The California Energy Commission has determined that the costs of upgrading gas stations in that state with ATC equipment would offset any benefits to consumers. ( Click here to view previous coverage and the full report.)

Further, a report released by several industry groups also determined that consumers are not being overcharged for gasoline and diesel fuel, and that requiring retailers to ATC equipment will increase costs to consumers.

The report, prepared by Mike Flynn, principal at global economic and financial consulting firm LECG Inc., was commissioned by the National Association of Convenience Stores (NACS), the Petroleum Marketers Association of America (PMAA), the Society of Independent Gasoline Marketers of America (SIGMA) and NATSO.The report found there are no excess profits generated by retailers selling motor fuels from dispensers not equipped with ATC devices; retail prices already reflect the volumetric effects of temperature on motor fuels; the use of ATC devices will not provide consumers with additional fuel at unchanged prices; consumers will pay the same amount for the same quantity of fuel regardless of unit size; and consumers' fuel expenditures will increase because they will pay for the costs associated with installation, maintenance and regulation of ATC equipment. ( Click here to view previous coverage and the full report.)

Dan Gilligan, president of PMAA, characterized Costco's decision a "PR stunt" and doubted it would affect the outcome of the lawsuits. "Temperature never enters into retailers' pricing decisions," Gilligan told AP. "Consumers are getting the best price every single day regardless of temperature." He also noted that few states have standards for temperature-adjusted fuel pumps. "If Costco installs [that equipment] without regulation, it gives them a great opportunity to cheat consumers," he said.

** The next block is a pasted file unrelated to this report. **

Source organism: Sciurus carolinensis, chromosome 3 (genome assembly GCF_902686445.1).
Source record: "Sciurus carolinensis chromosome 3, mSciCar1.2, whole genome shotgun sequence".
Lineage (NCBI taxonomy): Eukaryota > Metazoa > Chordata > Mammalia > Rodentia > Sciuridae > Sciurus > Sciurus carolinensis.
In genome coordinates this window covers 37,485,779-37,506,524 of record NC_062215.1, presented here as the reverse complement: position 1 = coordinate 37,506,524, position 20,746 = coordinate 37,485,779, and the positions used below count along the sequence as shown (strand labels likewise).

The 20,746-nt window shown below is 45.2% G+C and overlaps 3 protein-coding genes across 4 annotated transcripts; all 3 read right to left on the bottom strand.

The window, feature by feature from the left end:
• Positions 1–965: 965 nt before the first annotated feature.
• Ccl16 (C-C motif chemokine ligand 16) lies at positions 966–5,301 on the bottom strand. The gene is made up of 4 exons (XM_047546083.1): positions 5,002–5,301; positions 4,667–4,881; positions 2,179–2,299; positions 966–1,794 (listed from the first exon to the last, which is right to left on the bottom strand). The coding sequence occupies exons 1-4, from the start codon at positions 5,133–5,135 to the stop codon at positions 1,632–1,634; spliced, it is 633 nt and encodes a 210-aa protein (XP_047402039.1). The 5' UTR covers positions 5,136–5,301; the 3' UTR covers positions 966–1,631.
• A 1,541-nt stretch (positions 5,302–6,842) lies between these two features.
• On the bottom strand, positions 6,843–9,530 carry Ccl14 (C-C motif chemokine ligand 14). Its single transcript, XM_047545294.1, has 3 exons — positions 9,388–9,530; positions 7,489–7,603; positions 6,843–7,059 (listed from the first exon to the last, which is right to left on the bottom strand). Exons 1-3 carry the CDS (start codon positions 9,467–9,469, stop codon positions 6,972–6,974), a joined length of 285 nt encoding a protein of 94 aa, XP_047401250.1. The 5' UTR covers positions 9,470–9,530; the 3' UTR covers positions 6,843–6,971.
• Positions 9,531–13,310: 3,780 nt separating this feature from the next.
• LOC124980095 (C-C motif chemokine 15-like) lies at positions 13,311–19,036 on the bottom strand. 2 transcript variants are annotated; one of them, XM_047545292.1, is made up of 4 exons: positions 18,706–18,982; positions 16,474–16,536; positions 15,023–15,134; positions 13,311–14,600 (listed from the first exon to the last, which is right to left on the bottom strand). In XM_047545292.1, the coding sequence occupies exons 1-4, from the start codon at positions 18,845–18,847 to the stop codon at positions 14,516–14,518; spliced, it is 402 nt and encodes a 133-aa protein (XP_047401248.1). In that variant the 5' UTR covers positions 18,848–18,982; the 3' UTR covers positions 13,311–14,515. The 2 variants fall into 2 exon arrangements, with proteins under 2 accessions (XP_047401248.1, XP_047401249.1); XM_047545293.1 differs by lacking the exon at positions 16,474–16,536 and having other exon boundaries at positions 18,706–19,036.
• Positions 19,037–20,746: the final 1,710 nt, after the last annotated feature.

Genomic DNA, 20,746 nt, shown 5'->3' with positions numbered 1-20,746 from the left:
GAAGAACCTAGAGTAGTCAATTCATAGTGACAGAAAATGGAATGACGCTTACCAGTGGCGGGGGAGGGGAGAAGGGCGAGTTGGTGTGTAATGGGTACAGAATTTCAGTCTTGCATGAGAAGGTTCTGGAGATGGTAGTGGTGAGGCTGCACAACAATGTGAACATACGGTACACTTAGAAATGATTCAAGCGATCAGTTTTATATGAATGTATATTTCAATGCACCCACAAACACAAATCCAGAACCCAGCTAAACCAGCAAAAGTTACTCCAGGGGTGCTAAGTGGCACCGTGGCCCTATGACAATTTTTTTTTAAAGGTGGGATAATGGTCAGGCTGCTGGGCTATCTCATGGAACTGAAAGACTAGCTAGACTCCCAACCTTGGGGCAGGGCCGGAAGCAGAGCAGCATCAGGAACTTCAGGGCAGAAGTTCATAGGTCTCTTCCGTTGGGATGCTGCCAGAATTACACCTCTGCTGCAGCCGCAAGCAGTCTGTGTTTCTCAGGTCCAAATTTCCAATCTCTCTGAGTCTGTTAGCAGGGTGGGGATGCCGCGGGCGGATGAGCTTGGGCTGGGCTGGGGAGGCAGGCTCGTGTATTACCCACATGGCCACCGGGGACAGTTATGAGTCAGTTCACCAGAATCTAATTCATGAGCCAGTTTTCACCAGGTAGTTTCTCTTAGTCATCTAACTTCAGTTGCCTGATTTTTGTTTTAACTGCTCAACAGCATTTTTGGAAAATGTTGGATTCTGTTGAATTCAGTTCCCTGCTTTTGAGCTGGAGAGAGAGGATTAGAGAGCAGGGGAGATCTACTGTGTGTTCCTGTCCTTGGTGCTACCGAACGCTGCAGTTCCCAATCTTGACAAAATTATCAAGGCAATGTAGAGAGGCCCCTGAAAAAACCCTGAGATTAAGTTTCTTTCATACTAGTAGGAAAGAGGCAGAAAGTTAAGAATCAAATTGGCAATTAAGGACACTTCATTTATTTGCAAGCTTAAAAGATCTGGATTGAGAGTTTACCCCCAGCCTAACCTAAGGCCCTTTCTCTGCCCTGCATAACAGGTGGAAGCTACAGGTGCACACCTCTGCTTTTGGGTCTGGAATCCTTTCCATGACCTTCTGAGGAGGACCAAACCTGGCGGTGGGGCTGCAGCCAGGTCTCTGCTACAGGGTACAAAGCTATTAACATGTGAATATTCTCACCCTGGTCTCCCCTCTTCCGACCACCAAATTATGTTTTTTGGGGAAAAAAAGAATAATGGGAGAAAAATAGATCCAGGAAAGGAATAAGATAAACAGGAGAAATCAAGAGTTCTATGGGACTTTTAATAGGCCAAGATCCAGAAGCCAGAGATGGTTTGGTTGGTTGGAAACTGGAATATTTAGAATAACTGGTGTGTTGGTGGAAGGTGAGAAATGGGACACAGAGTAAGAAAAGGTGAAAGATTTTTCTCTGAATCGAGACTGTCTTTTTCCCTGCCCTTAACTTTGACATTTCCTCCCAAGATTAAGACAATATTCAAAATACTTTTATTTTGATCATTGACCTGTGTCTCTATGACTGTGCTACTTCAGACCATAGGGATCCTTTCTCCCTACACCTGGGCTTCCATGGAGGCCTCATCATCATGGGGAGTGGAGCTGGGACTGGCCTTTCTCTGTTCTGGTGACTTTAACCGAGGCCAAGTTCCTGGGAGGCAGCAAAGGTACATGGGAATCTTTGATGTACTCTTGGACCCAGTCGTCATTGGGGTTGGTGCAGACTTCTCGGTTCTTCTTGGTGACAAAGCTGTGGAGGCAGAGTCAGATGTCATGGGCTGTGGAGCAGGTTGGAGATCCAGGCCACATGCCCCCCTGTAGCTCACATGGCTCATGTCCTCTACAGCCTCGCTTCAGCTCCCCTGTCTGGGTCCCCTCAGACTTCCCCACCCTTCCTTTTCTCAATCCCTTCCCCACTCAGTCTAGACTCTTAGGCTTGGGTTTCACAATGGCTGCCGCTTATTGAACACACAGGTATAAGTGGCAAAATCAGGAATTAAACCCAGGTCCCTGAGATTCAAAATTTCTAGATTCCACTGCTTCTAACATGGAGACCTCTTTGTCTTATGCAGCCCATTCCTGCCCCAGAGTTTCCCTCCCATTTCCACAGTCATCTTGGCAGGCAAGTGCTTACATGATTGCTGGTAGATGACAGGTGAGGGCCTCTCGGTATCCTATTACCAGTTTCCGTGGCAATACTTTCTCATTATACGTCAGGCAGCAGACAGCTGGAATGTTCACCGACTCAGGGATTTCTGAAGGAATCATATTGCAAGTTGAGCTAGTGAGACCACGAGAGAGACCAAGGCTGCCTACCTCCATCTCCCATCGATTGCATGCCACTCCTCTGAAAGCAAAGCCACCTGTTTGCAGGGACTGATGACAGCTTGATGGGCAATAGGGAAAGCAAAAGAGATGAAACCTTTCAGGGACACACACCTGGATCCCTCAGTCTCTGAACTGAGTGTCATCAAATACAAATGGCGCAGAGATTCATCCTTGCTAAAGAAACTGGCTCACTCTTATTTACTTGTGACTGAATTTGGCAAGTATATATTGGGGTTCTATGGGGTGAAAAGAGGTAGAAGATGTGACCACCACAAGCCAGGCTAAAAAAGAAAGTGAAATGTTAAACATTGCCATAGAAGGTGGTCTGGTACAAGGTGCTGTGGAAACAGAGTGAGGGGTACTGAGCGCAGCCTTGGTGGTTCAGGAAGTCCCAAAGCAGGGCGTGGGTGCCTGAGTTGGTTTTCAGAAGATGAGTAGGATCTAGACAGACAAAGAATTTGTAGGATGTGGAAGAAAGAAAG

"Any effort that will require retailers to install ATC equipment will have a major negative impact," Jim Smith, president and CEO of the Florida Petroleum Marketers & Convenience Store Association (FPMA), told CSP Daily News. "The cost of installation and maintenance is heavy. Here in Florida, we are already dealing with unfunded mandates for generator capable facilities and mandatory installation of double-wall underground storage tanks. In the current economic times, another mandate will cripple small retailers--particularly a mandate that is not ultimately good for the retailer or the consumer..... This is simply a matter of trial lawyers looking for easy money. Costco rolled over for public relations and nothing more."

Peter Horrigan, president of the Mid-Atlantic Petroleum Distributors Association (MAPDA), added, "This completely false premise is costing my members many thousand of dollars and a significant amount of time in defending the issue."

The petroleum industry has formed the Partnership for Uniform Marketing Practices (P.U.M.P.) Coalition to ensure fair competition, cost-effective distribution and equitable treatment of consumers in addressing the issue of temperature variation in the sale of gasoline and diesel fuels. ( Click here to view a list of members.)

Jeff Cole, vice president of gasoline operations, said in a statement that the company entered the agreement "believing that some of our members may appreciate the additional transparency associated with selling gasoline in this fashion, not because such a step is or has been required by law or because our prior dealings with our members concerning sales of gasoline have been unlawful or deficient."

Bob Horn, one of the plaintiffs' attorneys, said he planned to talk with other defendants soon to see if they're willing to make similar settlements. "We certainly hope it has a positive effect on the rest of the defendants to consider using [ATC] pumps for their different retail outlets," he told AP.

Federal officials have consolidated dozens of lawsuits from consumers across the country in the Kansas City court.

Click hereto read Costco's Stipulation of Class-Action Settlement.